Beginning on October 18th Nantucket Cottage Hospital will be offering booster shots of Pfizer’s COVID-19 vaccine to those who meet the eligibility requirements below. Boosters are by appointment only and can be made online at https://covidvaccine.massgeneralbrigham.org/
- Individuals over 65
- Individuals over the age of 18, who live in long-term care settings
- Individuals over the age of 18 with underlying medical conditions
- Individuals over the age of 18 who are at increased risk for COVID-19 exposure due to occupational or institutional setting
COVID-19 boosters are not yet available for individuals who received the two-dose Moderna, or the single-dose Johnson and Johnson vaccines. The CDC has only authorized the Pfizer boosters for individuals who have completed the primary series of Pfizer at least 6 months previously.
At this time, the definition of fully vaccinated has not changed. Individuals are considered fully vaccinated two weeks after their second dose of either mRNA vaccine series (Pfizer or Moderna) or after the single dose of the J&J vaccine.
Debbie Dolan thought she had seen it all when after 30 years as a nurse, she was asked to step in to briefly support a hospice program in North Central Pennsylvania.
“I remember being so resistant to the idea of working in hospice, thinking ‘oh no I don’t want to do that!’” said Dolan. “But the first day I was there, I loved it. It was like being hit over the head and realizing I found what I wanted to do for the rest of my life.”
Now, after 15 years working in palliative care and hospice, Dolan has been selected to lead Nantucket’s Palliative Care program supported by PASCON, as the program’s newest director. As the new director, Dolan will lead a team of health care specialists dedicated to providing physical, psychological and spiritual care to individuals on Nantucket with life-threatening illness as well as their families, at no cost to the patient.
“This position really is a gift. It took me 30 years to find this passion, and now I’m here with an opportunity to give back to the community, to hear people’s stories, to protect them, respect them and carry their legacy on. That’s an honor,” said Dolan.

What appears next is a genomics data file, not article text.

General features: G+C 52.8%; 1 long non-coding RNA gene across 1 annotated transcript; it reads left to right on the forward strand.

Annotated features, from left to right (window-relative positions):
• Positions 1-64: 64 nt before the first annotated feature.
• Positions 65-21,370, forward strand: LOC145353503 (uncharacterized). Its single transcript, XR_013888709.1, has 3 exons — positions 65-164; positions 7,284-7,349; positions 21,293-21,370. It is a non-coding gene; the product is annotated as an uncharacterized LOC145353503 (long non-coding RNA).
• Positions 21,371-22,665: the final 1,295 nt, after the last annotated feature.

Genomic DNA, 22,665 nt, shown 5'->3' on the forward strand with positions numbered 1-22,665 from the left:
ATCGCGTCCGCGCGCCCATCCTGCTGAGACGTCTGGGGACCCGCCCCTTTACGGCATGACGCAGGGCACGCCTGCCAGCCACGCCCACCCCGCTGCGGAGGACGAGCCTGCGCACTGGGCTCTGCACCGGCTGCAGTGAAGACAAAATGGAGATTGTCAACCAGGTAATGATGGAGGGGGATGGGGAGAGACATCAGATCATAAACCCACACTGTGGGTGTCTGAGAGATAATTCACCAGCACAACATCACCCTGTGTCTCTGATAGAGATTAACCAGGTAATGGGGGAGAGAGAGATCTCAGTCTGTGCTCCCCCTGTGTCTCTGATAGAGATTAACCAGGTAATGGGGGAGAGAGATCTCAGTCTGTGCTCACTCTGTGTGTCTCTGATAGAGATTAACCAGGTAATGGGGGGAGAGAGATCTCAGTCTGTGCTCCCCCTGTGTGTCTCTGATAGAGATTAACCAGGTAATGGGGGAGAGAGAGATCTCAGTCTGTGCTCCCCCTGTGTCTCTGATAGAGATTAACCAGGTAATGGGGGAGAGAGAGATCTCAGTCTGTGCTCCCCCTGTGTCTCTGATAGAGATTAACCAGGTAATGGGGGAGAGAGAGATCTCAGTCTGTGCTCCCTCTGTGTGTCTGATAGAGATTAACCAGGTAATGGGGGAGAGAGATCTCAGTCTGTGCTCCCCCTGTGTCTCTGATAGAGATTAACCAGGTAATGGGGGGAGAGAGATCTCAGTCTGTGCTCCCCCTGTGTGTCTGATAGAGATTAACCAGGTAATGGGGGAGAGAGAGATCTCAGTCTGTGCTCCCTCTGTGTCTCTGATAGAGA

For Dolan, joining the organization in the wake of a global pandemic has presented a number of opportunities she hopes to capitalize on moving forward.
“We’ve seen so much of our lives transition to online platforms over this last year, and it’s provided us with a new avenue to reach patients and families where they’re most comfortable,” said Dolan. “We’ve created virtual cancer support groups, our clinical psychologist holds regular caregiver and bereavement support groups over Zoom and our clinicians have adapted to meeting patients and families virtually.”
While advances made in virtual communication have helped facilitate many of the interactions Palliative Care has become known for throughout the pandemic, Dolan believes that the core work of Palliative Care doesn’t rely on any one medium, but rather the relationships its staff has been able to build throughout the community.
“Palliative care is about serious illness care. It’s about working with a patient, their family and their care team so that they can realize their goals and live the kind of life they’re looking for,” said Dolan. “So much of that work revolves around face-to-face meetings where a patient lets us into their life and we learn about their values, their hopes and the life they want to live, then having the difficult conversations around how to get our patients where they want to be.”
Regardless of the medium, the central role of Palliative Care and PASCON revolves around one major tenet; ensuring patients are able to plan for and live the kind of lives they desire.
“The goal is always to meet people wherever they need us, whether it’s in a clinic, here in the hospital or in their home, and figure out how they want to live their lives,” said Dolan. “Once we can help a patient answer that, we’re on the path to delivering the kind of high-quality, personalized care that everyone in this community deserves.”
Funded by the Palliative & Supportive Care of Nantucket Foundation, the Palliative & Support Care Program is operated as a department of the Nantucket Cottage Hospital. To learn more about PASCON or the Palliative & Supportive Care Program and its free services, please visit pascon.org or call (508) 825-8325.
Most Americans can recall how following the September 11th attacks, the nation changed overnight. The attacks impacted everything from how we navigated airports, to how Americans conceptualized national security, shaping the 21st century for the two decades to come.
As Americans reimagined their lives in the face of these new threats, leaders at Nantucket Cottage Hospital were reimagining their role in Nantucket’s emergency preparedness.